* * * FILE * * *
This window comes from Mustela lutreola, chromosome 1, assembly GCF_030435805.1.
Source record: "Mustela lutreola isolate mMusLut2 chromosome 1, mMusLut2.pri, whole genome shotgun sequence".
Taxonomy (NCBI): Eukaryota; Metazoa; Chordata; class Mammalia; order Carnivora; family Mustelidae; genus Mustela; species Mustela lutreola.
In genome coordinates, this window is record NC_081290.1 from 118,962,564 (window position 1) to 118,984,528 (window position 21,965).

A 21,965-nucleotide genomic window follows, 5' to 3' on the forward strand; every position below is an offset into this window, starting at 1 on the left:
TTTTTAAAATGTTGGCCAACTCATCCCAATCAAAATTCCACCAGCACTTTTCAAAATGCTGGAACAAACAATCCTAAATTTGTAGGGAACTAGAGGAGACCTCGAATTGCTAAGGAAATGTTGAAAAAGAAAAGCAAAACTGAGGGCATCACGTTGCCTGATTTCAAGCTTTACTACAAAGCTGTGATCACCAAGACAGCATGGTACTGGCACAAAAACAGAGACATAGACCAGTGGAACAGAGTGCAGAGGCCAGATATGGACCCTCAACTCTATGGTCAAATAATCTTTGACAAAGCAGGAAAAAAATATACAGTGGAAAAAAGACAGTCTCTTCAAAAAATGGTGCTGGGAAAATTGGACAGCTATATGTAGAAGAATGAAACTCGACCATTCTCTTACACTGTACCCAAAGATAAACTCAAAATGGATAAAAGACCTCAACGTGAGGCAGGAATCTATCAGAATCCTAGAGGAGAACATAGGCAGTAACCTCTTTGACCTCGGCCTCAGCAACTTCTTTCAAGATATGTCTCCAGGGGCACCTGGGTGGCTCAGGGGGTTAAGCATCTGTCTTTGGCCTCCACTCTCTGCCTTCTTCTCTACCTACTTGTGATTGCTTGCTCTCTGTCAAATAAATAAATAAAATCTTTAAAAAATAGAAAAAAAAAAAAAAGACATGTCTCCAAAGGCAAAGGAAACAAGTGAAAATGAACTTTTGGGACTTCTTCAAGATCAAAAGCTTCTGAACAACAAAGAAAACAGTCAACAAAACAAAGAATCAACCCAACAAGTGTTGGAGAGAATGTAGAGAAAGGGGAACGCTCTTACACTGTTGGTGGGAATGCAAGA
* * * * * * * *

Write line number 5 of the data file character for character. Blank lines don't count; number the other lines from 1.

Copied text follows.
A 21,965-nucleotide genomic window follows, 5' to 3' on the forward strand; every position below is an offset into this window, starting at 1 on the left: